Presentation is loading. Please wait.

Presentation is loading. Please wait.

Alcohols, Ethers and Thiols. Alcohols (R-OH) Alcohols are organic compounds that contain the –OH (hydroxyl) functional group attached to the hydrocarbon.

Similar presentations


Presentation on theme: "Alcohols, Ethers and Thiols. Alcohols (R-OH) Alcohols are organic compounds that contain the –OH (hydroxyl) functional group attached to the hydrocarbon."— Presentation transcript:

1 Alcohols, Ethers and Thiols

2 Alcohols (R-OH) Alcohols are organic compounds that contain the –OH (hydroxyl) functional group attached to the hydrocarbon skeleton (alkyl or aryl) Simplest alcohol is methanol (CH 3 OH) Chemistry, Raymond Chang, 10 th edition, McGraw-Hill

3 Alcohols – Hydroxyl Functional Group Many important biological molecules have one or more hydroxyl groups (sugars, fats, proteins) Hydroxyl group is involved in many reactions in biological systems such as oxidation, reduction, dehydration glucose serine Biological production of ethanol – fermentation of sugar

4 Naming Alcohols IUPAC nomenclature rules for alcohols: 1) Find the parent compound name, which is the longest continuous carbon chain containing the hydroxyl group 2) Replace “-e” with “-ol” -For example; ethane ethan(e) + ol 3) Number the parent chain so that the carbon attached to the hydroxyl has the lowest possible number 4) Add substituent names as prefixes to the main name 5) Alcohols with two hydroxyls are named “-diols” Common names are used for some alcohols, with the name of the alkyl group: isopropyl alcohol, ethylene glycol, ethyl alcohol)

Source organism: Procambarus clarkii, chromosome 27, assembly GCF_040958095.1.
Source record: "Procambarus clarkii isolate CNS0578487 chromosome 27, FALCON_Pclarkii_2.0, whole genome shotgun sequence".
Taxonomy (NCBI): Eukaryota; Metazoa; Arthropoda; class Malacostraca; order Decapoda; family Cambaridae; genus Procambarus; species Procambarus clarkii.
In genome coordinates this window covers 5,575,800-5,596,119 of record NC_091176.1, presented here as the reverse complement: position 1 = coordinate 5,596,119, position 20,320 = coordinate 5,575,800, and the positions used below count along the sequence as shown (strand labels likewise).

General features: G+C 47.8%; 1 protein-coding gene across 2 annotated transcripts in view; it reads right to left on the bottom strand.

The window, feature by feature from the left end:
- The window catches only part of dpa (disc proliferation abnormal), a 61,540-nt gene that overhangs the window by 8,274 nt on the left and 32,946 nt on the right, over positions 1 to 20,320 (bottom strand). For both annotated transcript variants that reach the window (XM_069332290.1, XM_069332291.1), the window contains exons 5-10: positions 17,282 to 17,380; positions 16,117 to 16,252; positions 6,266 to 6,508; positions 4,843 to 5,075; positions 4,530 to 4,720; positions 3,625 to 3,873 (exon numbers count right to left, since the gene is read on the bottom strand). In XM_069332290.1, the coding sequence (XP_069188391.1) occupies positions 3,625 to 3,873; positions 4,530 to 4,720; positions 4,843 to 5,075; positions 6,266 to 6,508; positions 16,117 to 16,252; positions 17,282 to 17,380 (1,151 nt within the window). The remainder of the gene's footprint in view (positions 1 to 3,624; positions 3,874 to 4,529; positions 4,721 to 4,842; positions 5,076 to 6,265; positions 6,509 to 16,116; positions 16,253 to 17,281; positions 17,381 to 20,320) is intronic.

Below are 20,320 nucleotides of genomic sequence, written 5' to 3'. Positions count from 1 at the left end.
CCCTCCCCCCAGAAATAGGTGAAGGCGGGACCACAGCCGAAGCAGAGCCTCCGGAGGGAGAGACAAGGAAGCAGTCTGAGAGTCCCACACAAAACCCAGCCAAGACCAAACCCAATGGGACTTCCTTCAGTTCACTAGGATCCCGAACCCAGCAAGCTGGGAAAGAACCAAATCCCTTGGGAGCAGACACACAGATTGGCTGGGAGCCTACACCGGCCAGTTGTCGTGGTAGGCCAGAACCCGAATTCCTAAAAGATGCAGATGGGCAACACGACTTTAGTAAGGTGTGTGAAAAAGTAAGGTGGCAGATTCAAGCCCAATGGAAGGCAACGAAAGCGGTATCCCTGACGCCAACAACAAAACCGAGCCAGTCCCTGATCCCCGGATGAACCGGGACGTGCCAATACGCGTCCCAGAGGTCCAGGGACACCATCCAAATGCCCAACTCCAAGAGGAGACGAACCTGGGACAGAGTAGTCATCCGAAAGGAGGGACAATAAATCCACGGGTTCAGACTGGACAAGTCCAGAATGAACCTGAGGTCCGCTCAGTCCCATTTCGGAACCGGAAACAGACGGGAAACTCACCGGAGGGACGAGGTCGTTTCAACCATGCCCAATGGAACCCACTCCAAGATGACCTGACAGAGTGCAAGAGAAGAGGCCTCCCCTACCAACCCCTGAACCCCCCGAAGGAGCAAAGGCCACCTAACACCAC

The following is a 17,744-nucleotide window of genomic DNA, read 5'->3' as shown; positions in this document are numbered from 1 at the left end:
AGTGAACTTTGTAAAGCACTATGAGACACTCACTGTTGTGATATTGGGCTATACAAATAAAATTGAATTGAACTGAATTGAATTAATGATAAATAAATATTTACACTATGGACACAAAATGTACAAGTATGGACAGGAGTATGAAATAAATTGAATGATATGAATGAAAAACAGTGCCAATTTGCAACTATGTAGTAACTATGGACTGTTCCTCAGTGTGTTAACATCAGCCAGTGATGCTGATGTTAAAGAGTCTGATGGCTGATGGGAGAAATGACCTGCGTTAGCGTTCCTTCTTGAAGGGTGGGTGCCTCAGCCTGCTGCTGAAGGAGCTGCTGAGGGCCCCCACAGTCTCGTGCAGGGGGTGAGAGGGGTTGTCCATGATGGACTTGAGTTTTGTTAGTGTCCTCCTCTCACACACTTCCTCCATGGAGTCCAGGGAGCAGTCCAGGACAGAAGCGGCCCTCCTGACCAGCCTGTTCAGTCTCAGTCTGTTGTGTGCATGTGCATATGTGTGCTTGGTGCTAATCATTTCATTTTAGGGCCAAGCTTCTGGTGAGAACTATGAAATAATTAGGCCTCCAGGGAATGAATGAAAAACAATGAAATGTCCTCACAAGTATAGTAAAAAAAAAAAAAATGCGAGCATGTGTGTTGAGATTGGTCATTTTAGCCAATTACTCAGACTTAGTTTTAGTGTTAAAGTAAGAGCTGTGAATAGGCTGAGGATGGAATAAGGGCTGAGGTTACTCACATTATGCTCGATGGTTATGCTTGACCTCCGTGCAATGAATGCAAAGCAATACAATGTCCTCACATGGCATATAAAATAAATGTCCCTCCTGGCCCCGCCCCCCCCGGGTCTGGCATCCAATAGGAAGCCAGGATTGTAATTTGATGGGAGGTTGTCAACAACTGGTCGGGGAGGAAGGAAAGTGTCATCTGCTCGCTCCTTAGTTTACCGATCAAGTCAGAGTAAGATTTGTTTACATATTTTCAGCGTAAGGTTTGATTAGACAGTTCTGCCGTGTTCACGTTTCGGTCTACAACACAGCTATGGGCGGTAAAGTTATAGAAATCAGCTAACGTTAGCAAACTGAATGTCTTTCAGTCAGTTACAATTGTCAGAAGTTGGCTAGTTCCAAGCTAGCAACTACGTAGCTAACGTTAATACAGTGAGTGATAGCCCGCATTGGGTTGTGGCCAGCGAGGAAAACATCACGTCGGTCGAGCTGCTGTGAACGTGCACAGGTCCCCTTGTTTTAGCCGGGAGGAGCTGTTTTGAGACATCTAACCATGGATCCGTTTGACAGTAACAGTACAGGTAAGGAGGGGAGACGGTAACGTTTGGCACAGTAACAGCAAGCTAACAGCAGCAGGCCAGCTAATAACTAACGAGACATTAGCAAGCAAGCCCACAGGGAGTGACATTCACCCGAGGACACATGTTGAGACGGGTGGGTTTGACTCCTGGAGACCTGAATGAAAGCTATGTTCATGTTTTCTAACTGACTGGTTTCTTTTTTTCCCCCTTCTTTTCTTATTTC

5 Physical Properties of Alcohols Polar molecules (presence of highly electronegative oxygen atom) Form hydrogen bonds between themselves and with water molecules They have high melting and boiling points especially due to hydrogen binding CH 3 CH 2 CH 2 CH 3 (butane) MW = 58, b.p. = -0.5 °C CH 3 CH 2 CH 2 OH (1-propanol) MW = 60, b.p. = 97.2 °C Small alcohols (1-4 carbons) are very soluble in water As the hydrocarbon part (nonpolar) becomes larger relative to hydroxyl (polar) part, alcohols become less soluble (alcohols with 7 or more carbons are almost insoluble)